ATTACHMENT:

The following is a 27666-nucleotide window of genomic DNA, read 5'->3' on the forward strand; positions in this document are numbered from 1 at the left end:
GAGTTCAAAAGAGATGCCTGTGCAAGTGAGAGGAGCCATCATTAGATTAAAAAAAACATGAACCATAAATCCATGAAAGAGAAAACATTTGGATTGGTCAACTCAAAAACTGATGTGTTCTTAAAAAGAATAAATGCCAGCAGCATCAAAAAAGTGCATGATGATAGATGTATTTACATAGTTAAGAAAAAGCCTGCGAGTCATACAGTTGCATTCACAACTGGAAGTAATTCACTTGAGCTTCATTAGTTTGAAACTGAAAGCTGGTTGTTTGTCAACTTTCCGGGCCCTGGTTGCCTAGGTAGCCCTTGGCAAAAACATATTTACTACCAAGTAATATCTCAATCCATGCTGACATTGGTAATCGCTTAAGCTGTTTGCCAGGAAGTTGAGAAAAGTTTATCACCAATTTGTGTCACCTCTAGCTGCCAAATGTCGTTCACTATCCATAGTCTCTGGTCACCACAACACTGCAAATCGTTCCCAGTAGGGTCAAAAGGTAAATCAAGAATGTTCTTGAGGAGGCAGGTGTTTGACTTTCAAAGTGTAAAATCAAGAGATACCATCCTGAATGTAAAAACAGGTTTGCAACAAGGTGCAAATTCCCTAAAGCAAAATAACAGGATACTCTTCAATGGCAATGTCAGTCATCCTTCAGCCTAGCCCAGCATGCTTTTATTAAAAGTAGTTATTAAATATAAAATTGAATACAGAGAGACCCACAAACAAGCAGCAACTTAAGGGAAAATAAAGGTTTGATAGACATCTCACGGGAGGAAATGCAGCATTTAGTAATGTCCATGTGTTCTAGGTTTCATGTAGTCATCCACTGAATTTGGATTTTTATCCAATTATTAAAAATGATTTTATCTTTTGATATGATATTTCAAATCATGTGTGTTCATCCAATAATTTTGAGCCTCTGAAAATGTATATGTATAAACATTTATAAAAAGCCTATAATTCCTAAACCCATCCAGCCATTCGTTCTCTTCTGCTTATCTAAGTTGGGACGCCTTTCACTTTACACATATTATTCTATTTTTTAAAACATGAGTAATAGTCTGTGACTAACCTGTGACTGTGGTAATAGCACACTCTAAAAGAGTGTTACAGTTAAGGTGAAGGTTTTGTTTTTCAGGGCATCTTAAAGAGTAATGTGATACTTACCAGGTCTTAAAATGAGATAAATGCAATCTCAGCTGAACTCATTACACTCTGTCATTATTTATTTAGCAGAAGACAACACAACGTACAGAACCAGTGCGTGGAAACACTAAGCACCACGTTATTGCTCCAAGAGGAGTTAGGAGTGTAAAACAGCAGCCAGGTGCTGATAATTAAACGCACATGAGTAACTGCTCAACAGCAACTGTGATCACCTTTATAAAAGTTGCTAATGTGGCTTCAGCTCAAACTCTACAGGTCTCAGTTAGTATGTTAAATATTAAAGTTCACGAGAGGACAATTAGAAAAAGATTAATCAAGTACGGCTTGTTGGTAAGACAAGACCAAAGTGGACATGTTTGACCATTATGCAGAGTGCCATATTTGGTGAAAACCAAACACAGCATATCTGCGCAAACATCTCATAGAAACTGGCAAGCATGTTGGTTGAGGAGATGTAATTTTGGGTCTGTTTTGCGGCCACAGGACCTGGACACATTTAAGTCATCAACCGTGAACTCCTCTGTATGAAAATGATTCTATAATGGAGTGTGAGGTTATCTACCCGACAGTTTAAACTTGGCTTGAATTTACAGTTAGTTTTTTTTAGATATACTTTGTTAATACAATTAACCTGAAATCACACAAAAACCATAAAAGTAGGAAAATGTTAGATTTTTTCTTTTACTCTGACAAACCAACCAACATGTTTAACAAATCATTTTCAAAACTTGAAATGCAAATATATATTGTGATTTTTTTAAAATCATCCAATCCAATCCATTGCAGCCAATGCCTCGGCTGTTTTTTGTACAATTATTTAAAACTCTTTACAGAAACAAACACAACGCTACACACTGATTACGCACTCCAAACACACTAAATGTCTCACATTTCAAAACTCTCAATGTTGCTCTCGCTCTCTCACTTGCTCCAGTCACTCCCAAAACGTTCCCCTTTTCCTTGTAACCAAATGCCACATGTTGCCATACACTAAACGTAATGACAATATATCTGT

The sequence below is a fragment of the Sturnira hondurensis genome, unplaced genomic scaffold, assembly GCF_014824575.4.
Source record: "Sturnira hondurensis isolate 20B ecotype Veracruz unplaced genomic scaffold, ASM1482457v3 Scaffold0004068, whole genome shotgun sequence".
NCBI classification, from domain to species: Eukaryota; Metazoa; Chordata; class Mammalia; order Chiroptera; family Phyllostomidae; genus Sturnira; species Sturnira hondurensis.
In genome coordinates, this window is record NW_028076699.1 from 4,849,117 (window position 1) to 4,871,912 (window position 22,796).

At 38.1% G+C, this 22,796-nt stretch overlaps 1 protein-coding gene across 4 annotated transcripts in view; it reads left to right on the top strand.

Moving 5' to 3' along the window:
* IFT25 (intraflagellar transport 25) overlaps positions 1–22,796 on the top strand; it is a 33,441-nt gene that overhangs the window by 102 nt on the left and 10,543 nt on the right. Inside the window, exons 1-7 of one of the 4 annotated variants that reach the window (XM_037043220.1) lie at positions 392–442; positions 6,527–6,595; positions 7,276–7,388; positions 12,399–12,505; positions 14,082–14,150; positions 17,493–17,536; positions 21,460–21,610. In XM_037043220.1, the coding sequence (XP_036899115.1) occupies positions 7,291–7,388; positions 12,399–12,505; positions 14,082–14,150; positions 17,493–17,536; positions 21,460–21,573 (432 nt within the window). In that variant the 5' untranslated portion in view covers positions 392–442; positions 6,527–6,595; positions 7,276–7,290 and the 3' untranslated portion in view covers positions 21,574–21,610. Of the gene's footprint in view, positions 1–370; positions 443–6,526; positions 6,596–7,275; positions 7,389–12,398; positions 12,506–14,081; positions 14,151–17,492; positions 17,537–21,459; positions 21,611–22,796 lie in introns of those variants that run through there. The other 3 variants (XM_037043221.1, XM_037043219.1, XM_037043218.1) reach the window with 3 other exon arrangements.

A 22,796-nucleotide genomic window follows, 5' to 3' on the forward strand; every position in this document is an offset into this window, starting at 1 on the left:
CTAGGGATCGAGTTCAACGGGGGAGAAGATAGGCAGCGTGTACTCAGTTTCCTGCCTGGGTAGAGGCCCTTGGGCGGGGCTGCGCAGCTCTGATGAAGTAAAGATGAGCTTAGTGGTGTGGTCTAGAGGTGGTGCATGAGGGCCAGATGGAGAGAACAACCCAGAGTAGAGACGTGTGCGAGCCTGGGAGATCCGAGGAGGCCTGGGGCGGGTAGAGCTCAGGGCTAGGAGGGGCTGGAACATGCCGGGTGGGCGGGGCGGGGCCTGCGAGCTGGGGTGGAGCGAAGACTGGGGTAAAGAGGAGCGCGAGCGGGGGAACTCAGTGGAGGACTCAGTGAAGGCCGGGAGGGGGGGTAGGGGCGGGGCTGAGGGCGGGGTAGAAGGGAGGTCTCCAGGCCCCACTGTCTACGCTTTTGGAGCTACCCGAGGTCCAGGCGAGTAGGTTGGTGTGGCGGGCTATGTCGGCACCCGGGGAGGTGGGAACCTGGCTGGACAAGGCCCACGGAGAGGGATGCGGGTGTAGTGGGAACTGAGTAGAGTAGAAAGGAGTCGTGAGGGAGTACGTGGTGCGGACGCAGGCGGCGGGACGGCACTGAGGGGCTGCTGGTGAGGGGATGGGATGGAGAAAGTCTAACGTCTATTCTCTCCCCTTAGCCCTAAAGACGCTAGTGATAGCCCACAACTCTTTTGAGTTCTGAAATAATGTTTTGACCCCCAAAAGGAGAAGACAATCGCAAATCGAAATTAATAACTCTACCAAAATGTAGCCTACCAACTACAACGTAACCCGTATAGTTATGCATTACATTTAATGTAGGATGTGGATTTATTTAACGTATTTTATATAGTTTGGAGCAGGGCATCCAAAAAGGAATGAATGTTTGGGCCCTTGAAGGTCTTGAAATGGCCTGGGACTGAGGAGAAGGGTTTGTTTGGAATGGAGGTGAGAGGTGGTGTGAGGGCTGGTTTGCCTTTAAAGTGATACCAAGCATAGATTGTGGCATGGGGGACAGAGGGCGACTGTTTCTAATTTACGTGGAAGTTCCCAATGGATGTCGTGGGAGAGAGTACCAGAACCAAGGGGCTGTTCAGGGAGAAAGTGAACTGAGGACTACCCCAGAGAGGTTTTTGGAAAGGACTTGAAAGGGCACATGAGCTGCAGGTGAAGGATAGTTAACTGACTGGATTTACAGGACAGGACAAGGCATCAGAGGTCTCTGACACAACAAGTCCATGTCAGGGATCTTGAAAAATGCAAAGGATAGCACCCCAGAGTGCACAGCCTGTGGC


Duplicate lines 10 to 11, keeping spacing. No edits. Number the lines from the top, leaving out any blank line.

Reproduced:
A 22,796-nucleotide genomic window follows, 5' to 3' on the forward strand; every position in this document is an offset into this window, starting at 1 on the left:
CTAGGGATCGAGTTCAACGGGGGAGAAGATAGGCAGCGTGTACTCAGTTTCCTGCCTGGGTAGAGGCCCTTGGGCGGGGCTGCGCAGCTCTGATGAAGTAAAGATGAGCTTAGTGGTGTGGTCTAGAGGTGGTGCATGAGGGCCAGATGGAGAGAACAACCCAGAGTAGAGACGTGTGCGAGCCTGGGAGATCCGAGGAGGCCTGGGGCGGGTAGAGCTCAGGGCTAGGAGGGGCTGGAACATGCCGGGTGGGCGGGGCGGGGCCTGCGAGCTGGGGTGGAGCGAAGACTGGGGTAAAGAGGAGCGCGAGCGGGGGAACTCAGTGGAGGACTCAGTGAAGGCCGGGAGGGGGGGTAGGGGCGGGGCTGAGGGCGGGGTAGAAGGGAGGTCTCCAGGCCCCACTGTCTACGCTTTTGGAGCTACCCGAGGTCCAGGCGAGTAGGTTGGTGTGGCGGGCTATGTCGGCACCCGGGGAGGTGGGAACCTGGCTGGACAAGGCCCACGGAGAGGGATGCGGGTGTAGTGGGAACTGAGTAGAGTAGAAAGGAGTCGTGAGGGAGTACGTGGTGCGGACGCAGGCGGCGGGACGGCACTGAGGGGCTGCTGGTGAGGGGATGGGATGGAGAAAGTCTAACGTCTATTCTCTCCCCTTAGCCCTAAAGACGCTAGTGATAGCCCACAACTCTTTTGAGTTCTGAAATAATGTTTTGACCCCCAAAAGGAGAAGACAATCGCAAATCGAAATTAATAACTCTACCAAAATGTAGCCTACCAACTACAACGTAACCCGTATAGTTATGCATTACATTTAATGTAGGATGTGGATTTATTTAACGTATTTTATATAGTTTGGAGCAGGGCATCCAAAAAGGAATGAATGTTTGGGCCCTTGAAGGTCTTGAAATGGCCTGGGACTGAGGAGAAGGGTTTGTTTGGAATGGAGGTGAGAGGTGGTGTGAGGGCTGGTTTGCCTTTAAAGTGATACCAAGCATAGATTGTGGCATGGGGGACAGAGGGCGACTGTTTCTAATTTACGTGGAAGTTCCCAATGGATGTCGTGGGAGAGAGTACCAGAACCAAGGGGCTGTTCAGGGAGAAAGTGAACTGAGGACTACCCCAGAGAGGTTTTTGGAAAGGACTTGAAAGGGCACATGAGCTGCAGGTGAAGGATAGTTAACTGACTGGATTTACAGGACAGGACAAGGCATCAGAGGTCTCTGACACAACAAGTCCATGTCAGGGATCTTGAAAAATGCAAAGGATAGCACCCCAGAGTGCACAGCCTGTGGC